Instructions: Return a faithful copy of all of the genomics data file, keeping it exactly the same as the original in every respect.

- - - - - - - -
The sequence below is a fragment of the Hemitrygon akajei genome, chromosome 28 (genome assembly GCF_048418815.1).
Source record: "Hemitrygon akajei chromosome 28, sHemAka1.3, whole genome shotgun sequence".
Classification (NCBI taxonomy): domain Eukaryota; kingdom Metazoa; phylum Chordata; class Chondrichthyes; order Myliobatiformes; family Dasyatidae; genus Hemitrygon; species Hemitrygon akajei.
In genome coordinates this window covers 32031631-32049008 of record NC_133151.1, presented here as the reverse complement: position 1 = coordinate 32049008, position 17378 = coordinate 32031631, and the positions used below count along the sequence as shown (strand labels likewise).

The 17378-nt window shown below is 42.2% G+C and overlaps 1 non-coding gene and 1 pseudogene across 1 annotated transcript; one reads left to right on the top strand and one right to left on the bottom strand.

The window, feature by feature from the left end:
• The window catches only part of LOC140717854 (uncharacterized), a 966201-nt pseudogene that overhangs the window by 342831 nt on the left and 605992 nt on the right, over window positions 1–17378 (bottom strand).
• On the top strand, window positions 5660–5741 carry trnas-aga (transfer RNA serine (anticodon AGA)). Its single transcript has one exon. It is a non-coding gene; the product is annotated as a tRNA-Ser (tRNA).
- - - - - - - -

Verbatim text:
The sequence below is a fragment of the Hemitrygon akajei genome, chromosome 28 (genome assembly GCF_048418815.1).
Source record: "Hemitrygon akajei chromosome 28, sHemAka1.3, whole genome shotgun sequence".
Classification (NCBI taxonomy): domain Eukaryota; kingdom Metazoa; phylum Chordata; class Chondrichthyes; order Myliobatiformes; family Dasyatidae; genus Hemitrygon; species Hemitrygon akajei.
In genome coordinates this window covers 32031631-32049008 of record NC_133151.1, presented here as the reverse complement: position 1 = coordinate 32049008, position 17378 = coordinate 32031631, and the positions used below count along the sequence as shown (strand labels likewise).

The 17378-nt window shown below is 42.2% G+C and overlaps 1 non-coding gene and 1 pseudogene across 1 annotated transcript; one reads left to right on the top strand and one right to left on the bottom strand.

The window, feature by feature from the left end:
• The window catches only part of LOC140717854 (uncharacterized), a 966201-nt pseudogene that overhangs the window by 342831 nt on the left and 605992 nt on the right, over window positions 1–17378 (bottom strand).
• On the top strand, window positions 5660–5741 carry trnas-aga (transfer RNA serine (anticodon AGA)). Its single transcript has one exon. It is a non-coding gene; the product is annotated as a tRNA-Ser (tRNA).